[Image above] Credit: Andrei Zverev; Flickr CC BY-NC 2.0
It’s officially spring now, which has me dreaming of abundant sunshine, longer days, and delicious dinners seared to perfection on the grill.
But despite the delicious flavors that the Maillard reaction imparts to food, grilling has a darker side as well—charring or cooking at high temperatures can form potentially dangerous compounds in food. And smoking isn’t safe either—the same compounds can be found in smoked foods as well.
Those compounds, called polycyclic aromatic hydrocarbons (PAHs), are some of the same compounds found in car exhaust and cigarette smoke. In high doses, these compounds can cause cancer and other health problems. But in lower amounts, like what you’d find in a slightly charred steak, for example, we don’t quite understand if and how exposure to these compounds negatively impacts human health.
While low-level PAH exposure hasn’t definitively been linked to negative health outcomes, however, exposure to these compounds probably isn’t doing your health any favors.
But does that mean that, despite the arrival of spring, you have to give up that delicious smoky flavor?
According to new research presented at the American Chemical Society’s annual meeting last week in New Orleans, La., ceramics might be the key to allowing you to enjoy the flavors of smoked foods sans the potential health risks.
Researchers from the University of Reading in the U.K. report that they have devised and tested a zeolite filter that can significantly reduce the presence of carcinogens yet preserve that delicious flavor of smoked foods.
Zeolites—aluminosilicate ceramic materials consisting of aluminum, silicon, and oxygen—have an open porous structure and high surface area that make the materials excellent filters, for example to clean up car exhaust or filter water.
Teaming up with smoked food company Besmoke Ltd. (Arundel, U.K.), the researchers developed a filter of naturally occurring zeolite material clinoptilolite, according to a C&E News story, and tested how the filter affected the PAH concentration and overall taste of smoked foods.
“The smoking process can cause carcinogens to form in foods,” Jane K. Parker, leader of the new study, says in an ACS press release. “Not all smoked foods are dangerous, but we do know most can contain low levels of these substances, so we should try to remove them. If we could produce a smoke with fewer carcinogens, but that still has the same great taste, that would be ideal. Zeolite filters, which are put in a tailpipe, have been used in the car industry to reduce environmental pollutants, but they haven’t been applied to food yet. We want to change that.”
Although Parker was relatively mum on the details of the proprietary zeolite filter, she does say in an ACS press panel video from the meeting that the clinoptilolite filter is activated by heat-treatment, which modifies the material’s structure. The researchers think that the filter’s ability to remove PAHs can be attributed to cations inside the filter.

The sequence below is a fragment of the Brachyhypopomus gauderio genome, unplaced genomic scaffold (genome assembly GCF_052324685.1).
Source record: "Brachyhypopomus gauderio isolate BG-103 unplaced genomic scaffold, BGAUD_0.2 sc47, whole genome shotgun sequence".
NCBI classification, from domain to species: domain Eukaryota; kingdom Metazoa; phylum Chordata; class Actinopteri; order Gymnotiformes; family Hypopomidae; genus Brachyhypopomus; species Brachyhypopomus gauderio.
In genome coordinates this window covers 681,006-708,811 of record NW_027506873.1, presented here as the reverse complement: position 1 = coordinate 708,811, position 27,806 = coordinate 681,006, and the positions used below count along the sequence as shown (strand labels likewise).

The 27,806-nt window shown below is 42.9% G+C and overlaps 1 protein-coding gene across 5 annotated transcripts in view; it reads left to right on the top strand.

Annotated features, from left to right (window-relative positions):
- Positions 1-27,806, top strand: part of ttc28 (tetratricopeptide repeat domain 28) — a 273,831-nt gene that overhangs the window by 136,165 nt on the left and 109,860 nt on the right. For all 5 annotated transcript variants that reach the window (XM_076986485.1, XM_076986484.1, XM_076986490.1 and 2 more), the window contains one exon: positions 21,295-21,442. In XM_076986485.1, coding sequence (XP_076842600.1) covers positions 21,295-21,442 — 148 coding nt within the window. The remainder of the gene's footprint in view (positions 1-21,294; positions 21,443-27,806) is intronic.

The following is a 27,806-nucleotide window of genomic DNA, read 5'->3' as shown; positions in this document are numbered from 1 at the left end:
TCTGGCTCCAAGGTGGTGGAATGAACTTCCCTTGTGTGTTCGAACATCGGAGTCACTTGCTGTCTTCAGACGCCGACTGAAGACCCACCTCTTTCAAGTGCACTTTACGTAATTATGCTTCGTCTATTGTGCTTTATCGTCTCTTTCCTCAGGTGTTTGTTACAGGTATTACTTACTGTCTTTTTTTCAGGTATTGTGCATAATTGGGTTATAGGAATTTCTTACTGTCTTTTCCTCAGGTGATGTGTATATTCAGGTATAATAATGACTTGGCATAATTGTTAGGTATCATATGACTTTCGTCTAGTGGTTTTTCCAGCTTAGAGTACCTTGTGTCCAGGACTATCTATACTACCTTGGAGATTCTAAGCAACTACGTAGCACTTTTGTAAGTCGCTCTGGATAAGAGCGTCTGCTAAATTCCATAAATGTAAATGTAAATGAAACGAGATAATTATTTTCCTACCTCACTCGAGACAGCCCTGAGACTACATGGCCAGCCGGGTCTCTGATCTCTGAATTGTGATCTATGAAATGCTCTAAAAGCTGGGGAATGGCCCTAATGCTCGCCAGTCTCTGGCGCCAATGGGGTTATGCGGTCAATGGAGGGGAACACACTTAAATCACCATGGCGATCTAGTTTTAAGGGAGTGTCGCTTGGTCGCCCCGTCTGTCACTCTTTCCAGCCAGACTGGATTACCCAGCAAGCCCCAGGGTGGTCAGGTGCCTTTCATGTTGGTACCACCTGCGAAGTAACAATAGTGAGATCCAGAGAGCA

That filtering ability is robust—tests show that the filter can reduce benzo[a]pyrene, a PAH that’s a known carcinogen, by up to 93% in smoked foods. Levels of other PAHs are significantly reduced as well.
And the taste?
Parker says that sensory panel taste tests showed that the zeolite filtering process actually enhances the flavor of smoked foods, with blinded taste testers reporting overall more rounded and balanced smoke flavor. Tasters reported less “ash tray” qualities and acrid flavors in zeolite-filtered smoked food, including chicken brined in smoked water and smoked tomato flakes mixed into cream cheese.
Using mass spectrometry, the scientists compared the compounds between zeolite filtered smoke and unfiltered smoke. “The profiles showed that it was largely the higher molecular weight components that were being removed by the filter,” Parker says in the press release. “These chemicals may be the ones giving the foods a harsher flavor and aroma profile.”
Parker’s relatively positive response to an audience member’s question during the press panel of whether a similar type of filter could eventually be attached directly to a grill or barbeque gives me hope that someday my backyard culinary adventures could come without the health risk.
The paper, published in the Journal of Agricultural and Food Chemistry, is “Development of a zeolite filter for removing polycyclic aromatic hydrocarbons (PAHs) from smoke and smoked ingredients while retaining the smoky flavor” (DOI: 10.1021/acs.jafc.6b05399).
Hear more about the research in the full ACS press panel from the meeting below.
Credit: American Chemical Society; YouTube
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